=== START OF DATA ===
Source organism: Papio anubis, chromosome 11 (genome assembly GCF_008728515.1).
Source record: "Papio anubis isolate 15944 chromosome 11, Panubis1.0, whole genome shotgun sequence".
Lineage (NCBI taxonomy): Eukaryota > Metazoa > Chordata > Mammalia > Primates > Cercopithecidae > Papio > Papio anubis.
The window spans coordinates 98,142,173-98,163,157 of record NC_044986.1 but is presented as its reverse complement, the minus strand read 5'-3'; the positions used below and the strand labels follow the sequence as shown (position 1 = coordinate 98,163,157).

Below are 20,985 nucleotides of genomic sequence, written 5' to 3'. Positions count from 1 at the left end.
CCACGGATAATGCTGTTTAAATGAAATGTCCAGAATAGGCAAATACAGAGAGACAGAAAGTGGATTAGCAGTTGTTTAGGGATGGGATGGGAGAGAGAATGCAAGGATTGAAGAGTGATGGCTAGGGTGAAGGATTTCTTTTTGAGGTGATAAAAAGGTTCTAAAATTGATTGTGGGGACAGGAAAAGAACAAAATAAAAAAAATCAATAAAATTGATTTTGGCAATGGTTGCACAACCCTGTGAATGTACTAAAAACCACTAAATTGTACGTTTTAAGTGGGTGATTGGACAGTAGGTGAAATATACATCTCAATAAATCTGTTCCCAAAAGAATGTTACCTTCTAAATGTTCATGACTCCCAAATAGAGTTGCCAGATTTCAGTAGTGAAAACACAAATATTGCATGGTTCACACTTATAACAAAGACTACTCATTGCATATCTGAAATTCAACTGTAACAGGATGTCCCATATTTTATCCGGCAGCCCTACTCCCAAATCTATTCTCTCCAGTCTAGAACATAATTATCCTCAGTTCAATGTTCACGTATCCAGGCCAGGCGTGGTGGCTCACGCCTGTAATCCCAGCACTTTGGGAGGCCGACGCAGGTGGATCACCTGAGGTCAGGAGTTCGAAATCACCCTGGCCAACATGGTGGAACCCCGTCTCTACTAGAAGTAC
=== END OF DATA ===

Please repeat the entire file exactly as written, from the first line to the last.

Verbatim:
Source organism: Papio anubis, chromosome 11 (genome assembly GCF_008728515.1).
Source record: "Papio anubis isolate 15944 chromosome 11, Panubis1.0, whole genome shotgun sequence".
Lineage (NCBI taxonomy): Eukaryota > Metazoa > Chordata > Mammalia > Primates > Cercopithecidae > Papio > Papio anubis.
The window spans coordinates 98,142,173-98,163,157 of record NC_044986.1 but is presented as its reverse complement, the minus strand read 5'-3'; the positions used below and the strand labels follow the sequence as shown (position 1 = coordinate 98,163,157).

Below are 20,985 nucleotides of genomic sequence, written 5' to 3'. Positions count from 1 at the left end.
CCACGGATAATGCTGTTTAAATGAAATGTCCAGAATAGGCAAATACAGAGAGACAGAAAGTGGATTAGCAGTTGTTTAGGGATGGGATGGGAGAGAGAATGCAAGGATTGAAGAGTGATGGCTAGGGTGAAGGATTTCTTTTTGAGGTGATAAAAAGGTTCTAAAATTGATTGTGGGGACAGGAAAAGAACAAAATAAAAAAAATCAATAAAATTGATTTTGGCAATGGTTGCACAACCCTGTGAATGTACTAAAAACCACTAAATTGTACGTTTTAAGTGGGTGATTGGACAGTAGGTGAAATATACATCTCAATAAATCTGTTCCCAAAAGAATGTTACCTTCTAAATGTTCATGACTCCCAAATAGAGTTGCCAGATTTCAGTAGTGAAAACACAAATATTGCATGGTTCACACTTATAACAAAGACTACTCATTGCATATCTGAAATTCAACTGTAACAGGATGTCCCATATTTTATCCGGCAGCCCTACTCCCAAATCTATTCTCTCCAGTCTAGAACATAATTATCCTCAGTTCAATGTTCACGTATCCAGGCCAGGCGTGGTGGCTCACGCCTGTAATCCCAGCACTTTGGGAGGCCGACGCAGGTGGATCACCTGAGGTCAGGAGTTCGAAATCACCCTGGCCAACATGGTGGAACCCCGTCTCTACTAGAAGTAC